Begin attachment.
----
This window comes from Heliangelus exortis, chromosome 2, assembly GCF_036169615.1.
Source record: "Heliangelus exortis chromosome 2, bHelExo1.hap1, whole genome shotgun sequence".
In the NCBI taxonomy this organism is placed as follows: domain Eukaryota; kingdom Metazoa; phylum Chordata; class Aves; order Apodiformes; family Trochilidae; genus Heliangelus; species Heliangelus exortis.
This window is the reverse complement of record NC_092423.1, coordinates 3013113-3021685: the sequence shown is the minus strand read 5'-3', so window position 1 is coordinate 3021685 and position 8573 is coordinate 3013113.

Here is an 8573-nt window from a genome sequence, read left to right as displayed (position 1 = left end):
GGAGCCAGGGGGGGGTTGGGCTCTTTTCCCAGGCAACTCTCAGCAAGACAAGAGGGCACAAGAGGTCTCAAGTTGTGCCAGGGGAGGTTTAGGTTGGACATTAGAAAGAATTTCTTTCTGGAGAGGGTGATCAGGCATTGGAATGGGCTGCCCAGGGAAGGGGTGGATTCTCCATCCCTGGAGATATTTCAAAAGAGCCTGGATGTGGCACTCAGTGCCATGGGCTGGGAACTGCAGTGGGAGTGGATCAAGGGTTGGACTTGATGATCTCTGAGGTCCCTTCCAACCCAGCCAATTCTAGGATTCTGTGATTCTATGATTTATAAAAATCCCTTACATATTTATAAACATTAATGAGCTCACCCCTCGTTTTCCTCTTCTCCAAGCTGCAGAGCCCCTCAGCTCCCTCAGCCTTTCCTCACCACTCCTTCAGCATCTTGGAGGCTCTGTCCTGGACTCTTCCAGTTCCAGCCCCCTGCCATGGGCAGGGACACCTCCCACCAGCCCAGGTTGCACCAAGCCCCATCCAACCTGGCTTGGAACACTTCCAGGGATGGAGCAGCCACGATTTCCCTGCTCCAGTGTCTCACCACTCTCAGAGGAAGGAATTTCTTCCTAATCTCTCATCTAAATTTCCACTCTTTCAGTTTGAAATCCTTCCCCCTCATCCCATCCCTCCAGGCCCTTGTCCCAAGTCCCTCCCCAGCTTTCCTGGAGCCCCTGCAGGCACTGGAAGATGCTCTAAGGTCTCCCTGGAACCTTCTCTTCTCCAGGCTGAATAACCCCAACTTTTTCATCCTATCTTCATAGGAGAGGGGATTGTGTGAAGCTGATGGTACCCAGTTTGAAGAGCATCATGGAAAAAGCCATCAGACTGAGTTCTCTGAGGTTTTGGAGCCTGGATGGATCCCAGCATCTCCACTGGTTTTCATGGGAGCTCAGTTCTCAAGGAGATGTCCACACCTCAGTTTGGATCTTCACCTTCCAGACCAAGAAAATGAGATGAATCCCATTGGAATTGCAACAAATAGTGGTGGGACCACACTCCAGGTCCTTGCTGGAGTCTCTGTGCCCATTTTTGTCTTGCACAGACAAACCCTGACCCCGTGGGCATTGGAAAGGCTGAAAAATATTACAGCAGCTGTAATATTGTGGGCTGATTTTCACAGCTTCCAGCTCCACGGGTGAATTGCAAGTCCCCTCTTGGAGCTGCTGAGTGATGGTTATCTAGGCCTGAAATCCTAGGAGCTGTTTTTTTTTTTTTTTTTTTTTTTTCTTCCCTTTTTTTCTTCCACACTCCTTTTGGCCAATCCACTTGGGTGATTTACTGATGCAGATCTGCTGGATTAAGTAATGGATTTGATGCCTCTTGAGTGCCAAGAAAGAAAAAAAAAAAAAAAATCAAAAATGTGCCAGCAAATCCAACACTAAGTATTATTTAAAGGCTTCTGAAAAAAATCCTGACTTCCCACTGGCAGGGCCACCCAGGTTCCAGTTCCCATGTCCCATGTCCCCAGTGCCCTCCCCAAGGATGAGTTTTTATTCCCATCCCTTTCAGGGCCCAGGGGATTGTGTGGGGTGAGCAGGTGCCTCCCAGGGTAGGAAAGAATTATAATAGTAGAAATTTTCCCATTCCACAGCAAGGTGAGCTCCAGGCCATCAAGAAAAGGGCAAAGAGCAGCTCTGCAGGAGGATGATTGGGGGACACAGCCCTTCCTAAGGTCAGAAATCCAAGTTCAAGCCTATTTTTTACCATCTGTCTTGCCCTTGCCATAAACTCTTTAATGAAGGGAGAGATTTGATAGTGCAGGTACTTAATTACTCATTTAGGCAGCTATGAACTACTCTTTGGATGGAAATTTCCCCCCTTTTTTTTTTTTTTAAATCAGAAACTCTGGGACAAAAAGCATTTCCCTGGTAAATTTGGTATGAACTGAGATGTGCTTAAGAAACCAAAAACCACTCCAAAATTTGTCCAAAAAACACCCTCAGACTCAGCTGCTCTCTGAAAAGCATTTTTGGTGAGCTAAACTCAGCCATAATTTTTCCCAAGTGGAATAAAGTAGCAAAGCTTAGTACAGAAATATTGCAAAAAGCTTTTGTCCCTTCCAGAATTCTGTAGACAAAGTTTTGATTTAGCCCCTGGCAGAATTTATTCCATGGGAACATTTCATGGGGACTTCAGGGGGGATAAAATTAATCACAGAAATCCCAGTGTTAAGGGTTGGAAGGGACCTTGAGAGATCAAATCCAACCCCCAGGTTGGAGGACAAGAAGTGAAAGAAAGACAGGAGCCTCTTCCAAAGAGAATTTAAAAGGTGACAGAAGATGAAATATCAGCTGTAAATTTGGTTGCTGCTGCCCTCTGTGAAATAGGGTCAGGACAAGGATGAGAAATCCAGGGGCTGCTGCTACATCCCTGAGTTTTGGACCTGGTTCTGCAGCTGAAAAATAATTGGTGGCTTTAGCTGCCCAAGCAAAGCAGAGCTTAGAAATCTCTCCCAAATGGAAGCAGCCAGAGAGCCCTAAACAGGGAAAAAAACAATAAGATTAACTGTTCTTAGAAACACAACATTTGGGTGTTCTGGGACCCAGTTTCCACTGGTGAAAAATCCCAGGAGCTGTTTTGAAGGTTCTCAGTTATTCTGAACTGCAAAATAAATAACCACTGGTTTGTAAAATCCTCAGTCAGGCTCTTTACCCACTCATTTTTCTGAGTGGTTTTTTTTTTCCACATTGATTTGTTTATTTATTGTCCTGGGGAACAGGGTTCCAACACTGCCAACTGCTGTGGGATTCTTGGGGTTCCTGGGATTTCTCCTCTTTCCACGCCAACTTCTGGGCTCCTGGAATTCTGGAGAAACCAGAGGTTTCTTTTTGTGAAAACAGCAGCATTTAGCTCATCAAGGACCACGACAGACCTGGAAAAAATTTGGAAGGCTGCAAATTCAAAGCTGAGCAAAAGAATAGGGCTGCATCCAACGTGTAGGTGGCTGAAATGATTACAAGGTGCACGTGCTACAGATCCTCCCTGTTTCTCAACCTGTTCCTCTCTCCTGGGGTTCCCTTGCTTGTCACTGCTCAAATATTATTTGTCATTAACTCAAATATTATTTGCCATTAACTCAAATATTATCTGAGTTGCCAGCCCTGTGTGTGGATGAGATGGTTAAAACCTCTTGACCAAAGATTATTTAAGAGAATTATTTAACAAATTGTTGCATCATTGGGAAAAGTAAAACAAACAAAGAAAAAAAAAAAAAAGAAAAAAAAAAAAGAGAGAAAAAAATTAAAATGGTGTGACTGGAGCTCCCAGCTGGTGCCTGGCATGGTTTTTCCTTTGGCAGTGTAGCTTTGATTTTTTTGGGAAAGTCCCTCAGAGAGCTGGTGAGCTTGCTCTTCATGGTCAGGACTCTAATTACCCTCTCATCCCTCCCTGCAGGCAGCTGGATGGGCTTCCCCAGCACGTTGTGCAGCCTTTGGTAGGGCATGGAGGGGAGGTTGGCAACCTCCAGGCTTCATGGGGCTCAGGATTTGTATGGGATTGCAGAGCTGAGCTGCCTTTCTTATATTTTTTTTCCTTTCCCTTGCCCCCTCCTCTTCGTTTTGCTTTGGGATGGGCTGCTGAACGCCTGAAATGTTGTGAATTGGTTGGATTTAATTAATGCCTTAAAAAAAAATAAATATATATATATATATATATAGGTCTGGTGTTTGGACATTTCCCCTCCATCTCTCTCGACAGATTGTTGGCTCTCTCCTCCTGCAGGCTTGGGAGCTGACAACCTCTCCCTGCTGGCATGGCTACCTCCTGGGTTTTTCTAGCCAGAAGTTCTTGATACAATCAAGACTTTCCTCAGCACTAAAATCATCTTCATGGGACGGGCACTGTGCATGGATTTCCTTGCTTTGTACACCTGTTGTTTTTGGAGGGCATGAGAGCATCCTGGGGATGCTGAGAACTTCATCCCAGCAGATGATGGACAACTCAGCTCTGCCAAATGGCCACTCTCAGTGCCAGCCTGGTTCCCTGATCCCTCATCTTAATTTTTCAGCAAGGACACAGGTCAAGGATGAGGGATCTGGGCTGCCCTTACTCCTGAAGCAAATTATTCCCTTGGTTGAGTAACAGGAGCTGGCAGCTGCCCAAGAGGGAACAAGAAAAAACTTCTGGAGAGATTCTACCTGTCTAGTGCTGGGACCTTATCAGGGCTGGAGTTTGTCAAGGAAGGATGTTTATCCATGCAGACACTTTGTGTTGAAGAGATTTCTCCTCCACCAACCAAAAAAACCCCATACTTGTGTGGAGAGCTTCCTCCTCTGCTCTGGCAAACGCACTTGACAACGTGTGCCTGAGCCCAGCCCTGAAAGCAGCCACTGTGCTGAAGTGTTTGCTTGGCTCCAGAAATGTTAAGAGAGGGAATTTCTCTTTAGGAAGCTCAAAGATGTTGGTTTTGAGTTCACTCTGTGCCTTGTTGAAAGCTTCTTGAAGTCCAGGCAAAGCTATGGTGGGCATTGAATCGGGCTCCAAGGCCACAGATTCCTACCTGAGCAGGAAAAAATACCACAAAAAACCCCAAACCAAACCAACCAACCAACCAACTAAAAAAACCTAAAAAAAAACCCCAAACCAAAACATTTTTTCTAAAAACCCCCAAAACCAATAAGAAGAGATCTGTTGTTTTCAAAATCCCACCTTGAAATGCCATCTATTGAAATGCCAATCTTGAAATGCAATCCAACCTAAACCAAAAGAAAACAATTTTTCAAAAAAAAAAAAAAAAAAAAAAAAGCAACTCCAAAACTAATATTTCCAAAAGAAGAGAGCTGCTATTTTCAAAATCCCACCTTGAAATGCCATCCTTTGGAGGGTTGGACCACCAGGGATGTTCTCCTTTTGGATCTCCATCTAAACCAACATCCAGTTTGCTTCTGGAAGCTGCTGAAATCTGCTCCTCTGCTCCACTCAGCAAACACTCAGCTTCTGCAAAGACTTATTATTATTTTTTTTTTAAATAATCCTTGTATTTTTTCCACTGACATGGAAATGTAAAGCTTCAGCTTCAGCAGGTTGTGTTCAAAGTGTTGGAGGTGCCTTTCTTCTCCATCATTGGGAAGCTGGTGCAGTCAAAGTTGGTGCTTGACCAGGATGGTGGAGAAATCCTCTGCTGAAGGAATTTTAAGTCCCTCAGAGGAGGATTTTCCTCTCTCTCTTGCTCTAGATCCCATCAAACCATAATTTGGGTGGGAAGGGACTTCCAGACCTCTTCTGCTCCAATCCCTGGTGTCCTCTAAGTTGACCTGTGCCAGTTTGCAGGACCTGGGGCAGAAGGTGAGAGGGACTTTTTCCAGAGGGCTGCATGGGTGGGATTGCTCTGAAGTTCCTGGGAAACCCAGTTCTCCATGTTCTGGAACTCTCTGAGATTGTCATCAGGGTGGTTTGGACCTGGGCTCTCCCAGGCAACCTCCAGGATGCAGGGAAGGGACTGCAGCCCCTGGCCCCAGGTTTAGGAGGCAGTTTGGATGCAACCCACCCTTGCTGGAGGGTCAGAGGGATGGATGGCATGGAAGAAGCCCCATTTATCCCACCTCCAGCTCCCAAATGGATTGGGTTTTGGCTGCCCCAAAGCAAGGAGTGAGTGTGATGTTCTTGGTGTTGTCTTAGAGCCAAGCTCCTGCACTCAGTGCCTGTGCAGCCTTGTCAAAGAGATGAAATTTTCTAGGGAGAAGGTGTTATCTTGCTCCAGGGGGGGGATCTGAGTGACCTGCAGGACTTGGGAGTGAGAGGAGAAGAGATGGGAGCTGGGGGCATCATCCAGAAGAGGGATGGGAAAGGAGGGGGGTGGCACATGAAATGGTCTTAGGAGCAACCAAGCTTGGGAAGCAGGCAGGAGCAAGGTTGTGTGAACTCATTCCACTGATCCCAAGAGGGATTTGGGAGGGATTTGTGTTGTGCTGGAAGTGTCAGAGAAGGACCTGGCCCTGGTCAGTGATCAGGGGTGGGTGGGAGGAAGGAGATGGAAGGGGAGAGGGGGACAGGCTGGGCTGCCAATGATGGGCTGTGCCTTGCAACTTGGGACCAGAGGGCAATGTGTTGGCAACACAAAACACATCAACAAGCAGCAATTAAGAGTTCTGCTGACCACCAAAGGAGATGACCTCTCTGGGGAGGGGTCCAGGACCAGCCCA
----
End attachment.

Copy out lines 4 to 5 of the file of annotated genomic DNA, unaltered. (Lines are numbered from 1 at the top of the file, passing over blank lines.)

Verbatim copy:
This window is the reverse complement of record NC_092423.1, coordinates 3013113-3021685: the sequence shown is the minus strand read 5'-3', so window position 1 is coordinate 3021685 and position 8573 is coordinate 3013113.

Here is an 8573-nt window from a genome sequence, read left to right as displayed (position 1 = left end):